Outflow issues and “Traditional Students”

I was just thinking about statistics on traditional students vs. non-traditional, and realized that there are huge outflow issues in the way they are often presented.

[For more on inflows, stocks, and outflows, read this short description]

It’s common to talk about a decline in traditional students by saying things like “Only x% of students in 2012 were traditional, full time students.” But that’s a highly deceptive formulation.

Imagine a world where there are three students – two traditional full time students and one part time student who takes eight years to graduate.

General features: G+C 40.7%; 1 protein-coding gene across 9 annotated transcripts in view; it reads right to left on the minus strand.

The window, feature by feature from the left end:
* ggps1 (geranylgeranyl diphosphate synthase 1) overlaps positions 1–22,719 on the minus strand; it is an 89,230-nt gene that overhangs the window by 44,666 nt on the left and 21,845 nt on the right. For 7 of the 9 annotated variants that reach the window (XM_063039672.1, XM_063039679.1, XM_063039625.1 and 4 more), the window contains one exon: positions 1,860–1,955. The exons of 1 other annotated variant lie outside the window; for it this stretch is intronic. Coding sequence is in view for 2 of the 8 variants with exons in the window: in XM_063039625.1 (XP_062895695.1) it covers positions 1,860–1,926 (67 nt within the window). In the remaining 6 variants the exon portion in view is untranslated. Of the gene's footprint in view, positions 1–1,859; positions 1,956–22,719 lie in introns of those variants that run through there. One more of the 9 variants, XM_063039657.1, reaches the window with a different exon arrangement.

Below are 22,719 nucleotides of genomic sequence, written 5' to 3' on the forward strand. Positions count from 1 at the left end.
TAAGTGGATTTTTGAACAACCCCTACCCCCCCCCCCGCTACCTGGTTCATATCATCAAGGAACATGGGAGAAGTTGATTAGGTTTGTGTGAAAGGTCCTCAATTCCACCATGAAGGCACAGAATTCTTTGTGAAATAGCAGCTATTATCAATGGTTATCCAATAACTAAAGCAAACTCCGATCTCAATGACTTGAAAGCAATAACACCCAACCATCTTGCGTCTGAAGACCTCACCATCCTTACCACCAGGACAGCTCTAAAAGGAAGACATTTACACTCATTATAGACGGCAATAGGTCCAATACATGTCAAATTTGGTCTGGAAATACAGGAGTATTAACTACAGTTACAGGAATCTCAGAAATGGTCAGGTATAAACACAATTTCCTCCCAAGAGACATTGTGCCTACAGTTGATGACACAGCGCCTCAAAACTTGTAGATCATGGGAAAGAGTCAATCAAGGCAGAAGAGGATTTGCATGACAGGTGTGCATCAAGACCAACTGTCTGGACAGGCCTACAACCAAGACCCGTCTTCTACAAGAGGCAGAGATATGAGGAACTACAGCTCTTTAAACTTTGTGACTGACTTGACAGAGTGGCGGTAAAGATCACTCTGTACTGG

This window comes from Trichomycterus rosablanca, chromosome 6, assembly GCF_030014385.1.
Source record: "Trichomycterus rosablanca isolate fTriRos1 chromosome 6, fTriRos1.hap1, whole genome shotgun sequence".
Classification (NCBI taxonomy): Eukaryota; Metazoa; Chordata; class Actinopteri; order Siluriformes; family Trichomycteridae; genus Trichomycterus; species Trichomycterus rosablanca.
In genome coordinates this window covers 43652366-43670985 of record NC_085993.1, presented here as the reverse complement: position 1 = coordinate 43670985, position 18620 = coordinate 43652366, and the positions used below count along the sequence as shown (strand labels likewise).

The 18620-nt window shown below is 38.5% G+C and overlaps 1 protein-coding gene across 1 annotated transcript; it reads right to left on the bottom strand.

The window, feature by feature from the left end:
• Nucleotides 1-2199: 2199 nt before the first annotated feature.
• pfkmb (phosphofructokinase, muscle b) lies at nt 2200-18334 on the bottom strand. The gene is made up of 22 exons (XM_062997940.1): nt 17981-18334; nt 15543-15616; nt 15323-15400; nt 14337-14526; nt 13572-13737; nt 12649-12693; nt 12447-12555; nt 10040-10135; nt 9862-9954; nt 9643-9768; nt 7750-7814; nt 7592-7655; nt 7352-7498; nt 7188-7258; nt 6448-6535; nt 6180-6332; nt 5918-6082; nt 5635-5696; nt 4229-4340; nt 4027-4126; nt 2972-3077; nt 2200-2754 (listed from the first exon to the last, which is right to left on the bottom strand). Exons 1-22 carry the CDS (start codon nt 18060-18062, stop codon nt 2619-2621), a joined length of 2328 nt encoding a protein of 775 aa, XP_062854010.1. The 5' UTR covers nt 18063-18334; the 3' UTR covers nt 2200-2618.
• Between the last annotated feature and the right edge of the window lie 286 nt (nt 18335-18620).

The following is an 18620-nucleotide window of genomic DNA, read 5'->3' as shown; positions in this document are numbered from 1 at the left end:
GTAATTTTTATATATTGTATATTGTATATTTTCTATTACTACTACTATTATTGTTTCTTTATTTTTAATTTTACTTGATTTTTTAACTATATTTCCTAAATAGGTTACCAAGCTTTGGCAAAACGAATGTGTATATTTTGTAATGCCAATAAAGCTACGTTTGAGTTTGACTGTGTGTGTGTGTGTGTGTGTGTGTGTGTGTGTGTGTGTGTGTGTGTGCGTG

Most reasonable assessments of this world will say that 2/3 of students are “traditional”. But at any given time it will look like only 50% of “current students” are traditional. Check it out:

Year

Full Time Students

Part Time

Ratio of current full-time to part-time

2012

John

Tim

50/50

2013

John

Tim

50/50

2014

John

Tim

50/50

2015

John (graduates)

Tim

50/50

2016

Mary

Tim

50/50

2017

Mary

Tim

50/50

2018

Mary

Tim

50/50

2019

Mary (graduates)

Tim (graduates)

50/50

 

Of course it can get screwy the other way too. Quick-finishing community college students would be undercounted in any year-to-year percentages. The point is that year-to-year figures are so horribly distorted by outflow issues that they need to be approached with extreme caution.

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